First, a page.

Welcome to the Birge group at Michigan State University. Our research focuses on "mesoscopic physics," the study of materials on small-length (sub-micron) scales. This size regime lies between the macroscopic world of things we can see and touch, and the microscopic world of single atoms or molecules. Mesoscopic samples often exhibit novel phenomena not observed in larger samples. We are currently studying the interplay between superconductivity and magnetism in hybrid samples. A few years ago, we confirmed a theoretical prediction that one can generate spin-triplet electron pairs in systems containing only conventional spin-singlet superconductors in contact with ferromagnets. Since then, we have been working on how to optimize and control this new effect. We are also working on using ferromagnetic Josephson junctions for cryogenic (superconducting) memory.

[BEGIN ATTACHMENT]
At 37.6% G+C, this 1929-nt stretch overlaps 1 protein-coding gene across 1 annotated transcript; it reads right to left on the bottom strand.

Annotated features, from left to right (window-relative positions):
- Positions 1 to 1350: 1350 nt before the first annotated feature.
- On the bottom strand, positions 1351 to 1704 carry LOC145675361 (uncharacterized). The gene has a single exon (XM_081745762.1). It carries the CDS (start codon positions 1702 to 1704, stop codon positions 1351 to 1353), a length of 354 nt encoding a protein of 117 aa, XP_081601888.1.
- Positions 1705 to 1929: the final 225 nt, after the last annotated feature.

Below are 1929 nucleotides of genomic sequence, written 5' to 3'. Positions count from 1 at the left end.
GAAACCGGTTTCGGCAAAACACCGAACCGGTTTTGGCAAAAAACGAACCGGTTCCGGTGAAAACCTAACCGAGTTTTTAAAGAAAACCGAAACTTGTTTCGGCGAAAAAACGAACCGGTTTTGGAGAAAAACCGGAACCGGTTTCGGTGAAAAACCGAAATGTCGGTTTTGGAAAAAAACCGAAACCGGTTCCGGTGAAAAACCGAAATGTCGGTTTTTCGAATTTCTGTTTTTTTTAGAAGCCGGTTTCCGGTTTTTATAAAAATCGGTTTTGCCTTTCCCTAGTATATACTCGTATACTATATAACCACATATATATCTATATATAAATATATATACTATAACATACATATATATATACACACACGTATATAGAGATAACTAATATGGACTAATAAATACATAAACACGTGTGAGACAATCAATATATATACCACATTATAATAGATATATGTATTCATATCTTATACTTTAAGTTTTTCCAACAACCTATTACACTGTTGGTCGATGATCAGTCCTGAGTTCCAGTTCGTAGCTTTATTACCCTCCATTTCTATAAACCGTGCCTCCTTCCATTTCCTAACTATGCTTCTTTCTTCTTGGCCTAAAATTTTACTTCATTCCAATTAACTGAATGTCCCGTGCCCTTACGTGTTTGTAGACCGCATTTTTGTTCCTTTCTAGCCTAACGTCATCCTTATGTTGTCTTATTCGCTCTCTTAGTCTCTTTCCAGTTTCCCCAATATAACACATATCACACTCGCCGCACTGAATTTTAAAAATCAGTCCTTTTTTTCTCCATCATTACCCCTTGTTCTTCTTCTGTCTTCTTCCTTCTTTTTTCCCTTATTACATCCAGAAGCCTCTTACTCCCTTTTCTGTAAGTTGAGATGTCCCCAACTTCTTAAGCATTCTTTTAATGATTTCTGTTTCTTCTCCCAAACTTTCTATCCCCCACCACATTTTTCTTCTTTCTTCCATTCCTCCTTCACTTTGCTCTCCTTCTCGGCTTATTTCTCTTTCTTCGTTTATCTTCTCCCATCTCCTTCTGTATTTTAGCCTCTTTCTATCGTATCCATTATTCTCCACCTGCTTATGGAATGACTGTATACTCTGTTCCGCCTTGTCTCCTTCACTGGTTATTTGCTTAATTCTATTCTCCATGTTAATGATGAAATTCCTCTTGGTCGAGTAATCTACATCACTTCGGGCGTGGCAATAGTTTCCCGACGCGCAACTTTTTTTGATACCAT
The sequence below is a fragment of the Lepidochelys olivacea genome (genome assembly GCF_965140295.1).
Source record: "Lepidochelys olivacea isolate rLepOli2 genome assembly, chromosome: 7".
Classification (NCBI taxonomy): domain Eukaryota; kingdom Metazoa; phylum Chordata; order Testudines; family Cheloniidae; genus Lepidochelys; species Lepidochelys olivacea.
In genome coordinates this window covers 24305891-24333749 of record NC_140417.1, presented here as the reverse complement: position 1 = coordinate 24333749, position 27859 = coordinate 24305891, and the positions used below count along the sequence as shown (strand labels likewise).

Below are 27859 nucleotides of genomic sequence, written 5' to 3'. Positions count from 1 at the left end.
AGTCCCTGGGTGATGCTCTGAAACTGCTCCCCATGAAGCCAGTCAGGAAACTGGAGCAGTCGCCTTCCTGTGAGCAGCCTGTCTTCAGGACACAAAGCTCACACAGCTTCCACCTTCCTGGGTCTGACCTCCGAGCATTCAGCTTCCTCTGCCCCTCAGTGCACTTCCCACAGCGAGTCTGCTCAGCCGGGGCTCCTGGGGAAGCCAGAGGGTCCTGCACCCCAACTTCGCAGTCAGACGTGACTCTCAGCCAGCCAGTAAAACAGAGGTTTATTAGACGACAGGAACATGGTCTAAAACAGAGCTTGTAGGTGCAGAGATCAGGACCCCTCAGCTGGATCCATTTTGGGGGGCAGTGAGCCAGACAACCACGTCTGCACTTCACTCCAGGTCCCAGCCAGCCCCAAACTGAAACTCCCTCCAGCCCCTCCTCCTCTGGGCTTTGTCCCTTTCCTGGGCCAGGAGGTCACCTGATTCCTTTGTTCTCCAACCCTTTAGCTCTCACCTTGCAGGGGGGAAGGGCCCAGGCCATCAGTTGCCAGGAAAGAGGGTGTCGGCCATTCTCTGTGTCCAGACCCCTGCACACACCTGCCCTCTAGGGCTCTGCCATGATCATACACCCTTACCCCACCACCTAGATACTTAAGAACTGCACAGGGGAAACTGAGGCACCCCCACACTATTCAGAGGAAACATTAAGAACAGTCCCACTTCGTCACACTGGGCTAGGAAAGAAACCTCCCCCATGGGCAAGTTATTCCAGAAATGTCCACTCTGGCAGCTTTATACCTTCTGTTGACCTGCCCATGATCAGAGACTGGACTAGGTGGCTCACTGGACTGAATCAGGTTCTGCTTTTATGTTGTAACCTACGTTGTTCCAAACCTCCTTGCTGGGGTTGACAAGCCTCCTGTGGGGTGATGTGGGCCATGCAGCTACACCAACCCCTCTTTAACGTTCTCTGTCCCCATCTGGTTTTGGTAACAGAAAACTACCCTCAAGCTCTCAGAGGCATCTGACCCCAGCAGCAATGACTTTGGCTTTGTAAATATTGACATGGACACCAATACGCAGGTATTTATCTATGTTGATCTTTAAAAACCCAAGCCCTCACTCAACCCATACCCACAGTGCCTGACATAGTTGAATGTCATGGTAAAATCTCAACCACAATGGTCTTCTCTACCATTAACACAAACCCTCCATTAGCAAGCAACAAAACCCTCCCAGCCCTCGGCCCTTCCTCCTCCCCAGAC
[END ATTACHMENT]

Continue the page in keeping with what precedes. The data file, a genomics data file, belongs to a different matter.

Other recent research topics include: how to measure high-order noise correlations using a Josephson junction as a current threshold detector, the use of tunneling spectroscopy to probe electron-electron interactions in carbon nanotubes, and nonequilibrium phenomena in superconductor/normal metal hybrid systems.
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